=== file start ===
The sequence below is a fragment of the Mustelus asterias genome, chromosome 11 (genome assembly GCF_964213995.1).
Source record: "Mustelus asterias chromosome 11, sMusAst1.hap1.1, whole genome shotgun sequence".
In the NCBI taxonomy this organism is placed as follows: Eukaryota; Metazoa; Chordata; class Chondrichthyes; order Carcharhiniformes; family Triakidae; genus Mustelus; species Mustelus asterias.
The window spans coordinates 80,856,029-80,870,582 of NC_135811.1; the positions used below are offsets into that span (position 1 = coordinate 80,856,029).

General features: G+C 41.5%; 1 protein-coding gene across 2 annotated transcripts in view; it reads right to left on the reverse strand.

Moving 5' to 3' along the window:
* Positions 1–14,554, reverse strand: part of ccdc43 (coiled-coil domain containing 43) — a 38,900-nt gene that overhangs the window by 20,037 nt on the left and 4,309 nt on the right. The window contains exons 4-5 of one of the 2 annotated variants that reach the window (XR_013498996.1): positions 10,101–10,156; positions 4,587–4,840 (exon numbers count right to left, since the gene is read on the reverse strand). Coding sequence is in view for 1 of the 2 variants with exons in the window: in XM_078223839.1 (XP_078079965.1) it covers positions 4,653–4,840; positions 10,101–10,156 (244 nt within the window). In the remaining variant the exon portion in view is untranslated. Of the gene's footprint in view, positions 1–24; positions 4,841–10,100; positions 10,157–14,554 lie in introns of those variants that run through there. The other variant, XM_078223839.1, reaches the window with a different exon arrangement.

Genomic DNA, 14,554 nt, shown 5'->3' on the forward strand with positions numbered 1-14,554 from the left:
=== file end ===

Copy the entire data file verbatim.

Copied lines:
The sequence below is a fragment of the Mustelus asterias genome, chromosome 11 (genome assembly GCF_964213995.1).
Source record: "Mustelus asterias chromosome 11, sMusAst1.hap1.1, whole genome shotgun sequence".
In the NCBI taxonomy this organism is placed as follows: Eukaryota; Metazoa; Chordata; class Chondrichthyes; order Carcharhiniformes; family Triakidae; genus Mustelus; species Mustelus asterias.
The window spans coordinates 80,856,029-80,870,582 of NC_135811.1; the positions used below are offsets into that span (position 1 = coordinate 80,856,029).

General features: G+C 41.5%; 1 protein-coding gene across 2 annotated transcripts in view; it reads right to left on the reverse strand.

Moving 5' to 3' along the window:
* Positions 1–14,554, reverse strand: part of ccdc43 (coiled-coil domain containing 43) — a 38,900-nt gene that overhangs the window by 20,037 nt on the left and 4,309 nt on the right. The window contains exons 4-5 of one of the 2 annotated variants that reach the window (XR_013498996.1): positions 10,101–10,156; positions 4,587–4,840 (exon numbers count right to left, since the gene is read on the reverse strand). Coding sequence is in view for 1 of the 2 variants with exons in the window: in XM_078223839.1 (XP_078079965.1) it covers positions 4,653–4,840; positions 10,101–10,156 (244 nt within the window). In the remaining variant the exon portion in view is untranslated. Of the gene's footprint in view, positions 1–24; positions 4,841–10,100; positions 10,157–14,554 lie in introns of those variants that run through there. The other variant, XM_078223839.1, reaches the window with a different exon arrangement.

Genomic DNA, 14,554 nt, shown 5'->3' on the forward strand with positions numbered 1-14,554 from the left: